Instead of saying, “I can’t afford that class” and walking away from learning something new or a new skill really important to your growth as a photographer, you’re pushed to figure out how you’ll get access.
Can a friend or family member sponsor you? Will your boss enroll you as part of continuing education? Are there grants that’ll cover professional development?
(Hint, there absolutely ARE grants out there that cover professional development).
A few years ago I really wanted to go to a photography conference.
It was right when I’d left my job to do full-time photography and money was tiiiiiiight. But, hey, I’d just started full-time photography so networking was more important than ever.
So I budgeted. I figured out what it would take to attend and all the travel costs, looked at how much I had in the bank, and figured out how to cut corners.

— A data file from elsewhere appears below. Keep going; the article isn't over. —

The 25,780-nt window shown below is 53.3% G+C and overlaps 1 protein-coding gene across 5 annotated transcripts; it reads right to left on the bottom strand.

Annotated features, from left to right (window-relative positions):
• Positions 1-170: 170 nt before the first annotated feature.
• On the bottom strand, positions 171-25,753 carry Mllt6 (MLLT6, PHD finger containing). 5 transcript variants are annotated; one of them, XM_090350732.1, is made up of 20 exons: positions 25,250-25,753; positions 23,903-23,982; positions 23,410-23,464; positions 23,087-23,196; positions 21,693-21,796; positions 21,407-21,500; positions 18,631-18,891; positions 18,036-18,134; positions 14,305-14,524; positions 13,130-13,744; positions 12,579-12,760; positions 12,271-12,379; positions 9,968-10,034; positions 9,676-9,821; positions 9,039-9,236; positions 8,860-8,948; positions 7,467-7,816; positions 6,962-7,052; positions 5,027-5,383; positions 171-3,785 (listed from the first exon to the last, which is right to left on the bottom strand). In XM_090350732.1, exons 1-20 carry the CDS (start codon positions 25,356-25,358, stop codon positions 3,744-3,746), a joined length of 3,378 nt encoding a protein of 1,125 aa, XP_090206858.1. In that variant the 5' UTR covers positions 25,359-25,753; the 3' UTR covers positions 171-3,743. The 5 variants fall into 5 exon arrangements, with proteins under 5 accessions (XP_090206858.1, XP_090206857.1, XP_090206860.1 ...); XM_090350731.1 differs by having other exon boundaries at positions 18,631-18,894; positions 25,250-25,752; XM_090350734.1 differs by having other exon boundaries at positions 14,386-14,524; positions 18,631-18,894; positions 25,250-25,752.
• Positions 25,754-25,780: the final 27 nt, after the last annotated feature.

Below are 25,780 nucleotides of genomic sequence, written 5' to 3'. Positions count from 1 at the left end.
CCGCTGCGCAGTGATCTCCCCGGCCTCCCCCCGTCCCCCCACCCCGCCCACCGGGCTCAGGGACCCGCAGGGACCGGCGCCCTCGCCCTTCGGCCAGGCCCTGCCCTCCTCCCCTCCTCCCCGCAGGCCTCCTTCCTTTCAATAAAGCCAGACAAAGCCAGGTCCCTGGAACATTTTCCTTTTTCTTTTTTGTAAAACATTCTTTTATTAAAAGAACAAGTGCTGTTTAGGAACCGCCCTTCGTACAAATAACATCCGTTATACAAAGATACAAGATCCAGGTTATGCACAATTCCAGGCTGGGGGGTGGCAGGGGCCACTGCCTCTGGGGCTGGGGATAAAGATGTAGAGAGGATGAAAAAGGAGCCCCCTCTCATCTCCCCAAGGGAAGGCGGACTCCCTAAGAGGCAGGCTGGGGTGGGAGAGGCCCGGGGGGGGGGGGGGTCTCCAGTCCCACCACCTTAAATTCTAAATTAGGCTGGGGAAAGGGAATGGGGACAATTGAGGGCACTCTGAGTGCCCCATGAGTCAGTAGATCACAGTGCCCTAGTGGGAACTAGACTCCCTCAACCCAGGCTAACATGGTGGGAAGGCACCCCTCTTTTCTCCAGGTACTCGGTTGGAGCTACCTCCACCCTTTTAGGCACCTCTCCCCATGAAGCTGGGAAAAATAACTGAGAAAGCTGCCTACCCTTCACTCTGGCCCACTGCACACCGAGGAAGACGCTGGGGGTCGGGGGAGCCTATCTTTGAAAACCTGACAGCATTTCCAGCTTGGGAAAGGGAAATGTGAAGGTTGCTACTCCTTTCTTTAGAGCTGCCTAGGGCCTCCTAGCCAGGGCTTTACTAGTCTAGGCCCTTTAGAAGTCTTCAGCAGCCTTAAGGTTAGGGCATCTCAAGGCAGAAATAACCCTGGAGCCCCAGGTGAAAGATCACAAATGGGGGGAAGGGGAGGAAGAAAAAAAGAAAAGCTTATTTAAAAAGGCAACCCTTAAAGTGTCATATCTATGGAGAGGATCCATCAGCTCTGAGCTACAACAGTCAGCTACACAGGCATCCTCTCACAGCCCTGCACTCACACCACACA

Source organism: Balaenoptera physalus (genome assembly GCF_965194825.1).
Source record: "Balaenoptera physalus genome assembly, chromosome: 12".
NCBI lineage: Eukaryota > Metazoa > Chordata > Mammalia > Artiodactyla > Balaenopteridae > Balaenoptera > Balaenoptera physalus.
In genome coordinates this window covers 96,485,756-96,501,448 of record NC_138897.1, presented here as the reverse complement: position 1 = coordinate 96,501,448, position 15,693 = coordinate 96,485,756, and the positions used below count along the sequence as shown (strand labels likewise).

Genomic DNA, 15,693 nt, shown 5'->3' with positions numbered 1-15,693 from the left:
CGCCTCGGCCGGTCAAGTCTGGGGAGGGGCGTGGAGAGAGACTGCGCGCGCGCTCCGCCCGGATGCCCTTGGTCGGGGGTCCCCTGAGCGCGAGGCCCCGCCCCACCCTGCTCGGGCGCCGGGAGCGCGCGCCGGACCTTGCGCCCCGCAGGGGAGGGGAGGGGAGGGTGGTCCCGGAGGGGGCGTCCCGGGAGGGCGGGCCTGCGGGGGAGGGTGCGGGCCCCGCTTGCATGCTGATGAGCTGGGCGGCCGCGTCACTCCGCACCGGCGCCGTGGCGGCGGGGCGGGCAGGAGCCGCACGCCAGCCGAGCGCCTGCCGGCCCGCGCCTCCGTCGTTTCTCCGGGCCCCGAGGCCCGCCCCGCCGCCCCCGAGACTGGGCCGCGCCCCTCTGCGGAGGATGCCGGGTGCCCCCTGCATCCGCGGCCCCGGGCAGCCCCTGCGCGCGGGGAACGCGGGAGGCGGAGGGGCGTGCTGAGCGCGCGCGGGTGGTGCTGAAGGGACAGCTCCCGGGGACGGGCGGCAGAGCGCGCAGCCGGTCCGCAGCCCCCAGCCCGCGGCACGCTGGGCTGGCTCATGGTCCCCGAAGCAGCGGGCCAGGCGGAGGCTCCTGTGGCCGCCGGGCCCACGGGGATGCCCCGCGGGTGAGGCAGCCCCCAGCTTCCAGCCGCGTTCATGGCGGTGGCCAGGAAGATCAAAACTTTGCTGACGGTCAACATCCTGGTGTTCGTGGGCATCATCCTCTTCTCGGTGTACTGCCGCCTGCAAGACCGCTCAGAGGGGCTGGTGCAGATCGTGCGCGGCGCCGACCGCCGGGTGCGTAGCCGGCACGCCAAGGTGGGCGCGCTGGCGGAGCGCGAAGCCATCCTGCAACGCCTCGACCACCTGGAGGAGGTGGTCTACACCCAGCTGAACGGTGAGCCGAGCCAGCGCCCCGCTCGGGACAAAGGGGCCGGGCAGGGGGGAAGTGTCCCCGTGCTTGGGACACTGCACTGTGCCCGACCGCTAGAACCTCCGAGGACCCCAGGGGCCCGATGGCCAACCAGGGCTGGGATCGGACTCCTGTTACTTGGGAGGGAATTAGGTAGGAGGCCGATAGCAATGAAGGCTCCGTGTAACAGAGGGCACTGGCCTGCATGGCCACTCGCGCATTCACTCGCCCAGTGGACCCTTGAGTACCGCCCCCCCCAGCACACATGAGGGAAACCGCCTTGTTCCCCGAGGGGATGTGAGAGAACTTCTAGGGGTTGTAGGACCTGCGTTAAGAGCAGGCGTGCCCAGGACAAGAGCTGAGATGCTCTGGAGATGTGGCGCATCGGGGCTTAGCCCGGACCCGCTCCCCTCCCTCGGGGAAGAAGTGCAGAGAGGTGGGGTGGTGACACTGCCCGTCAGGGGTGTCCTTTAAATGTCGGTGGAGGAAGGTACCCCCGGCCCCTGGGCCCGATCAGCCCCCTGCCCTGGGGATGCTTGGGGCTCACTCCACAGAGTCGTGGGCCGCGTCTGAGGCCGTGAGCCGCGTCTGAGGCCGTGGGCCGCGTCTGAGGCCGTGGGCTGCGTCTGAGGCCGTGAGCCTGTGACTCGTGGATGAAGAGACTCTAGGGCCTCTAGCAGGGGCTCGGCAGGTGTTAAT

It required me to eat mostly power bars for the entire weekend, but I did it.
(True story: I actually left the table at a networking dinner to secretly eat a power bar as my meal, then say I wasn't hungry so that I could avoid an expensive bill. See! I *could* afford to be part of the dinner event… just not in the typical way you'd think.)
And that leads me to step 2: A smart way to manage money so you have a slush fund for photography.
This is a system I’ve been using for 4 years now and I swear it’s a huge, HUGE game changer.
This episode is all about how to accomplish step #2.
We take a dive into
- what the system is
- why it works so well
- and how it can help you not only have money to spend on your photography passion, but also feel GOOD about spending it!
Hit play, take notes, and get ready to utterly change your perspective on how you CAN grab opportunities to advance yourself!
PS: If you enjoy this episode and know someone who would benefit from it, would you do me a wonderful favor and share the episode with them?
Just copy this link and send it via text or email ➡️ http://JaymiH.com/113
Let's help as many other photographers find their stride in creating images for conservation! 🎉✨
Resources & Links Mentioned
This episode is sponsored by:
Conservation Visual Storytellers Academy trains photographers and filmmakers who are passionate about conservation and science.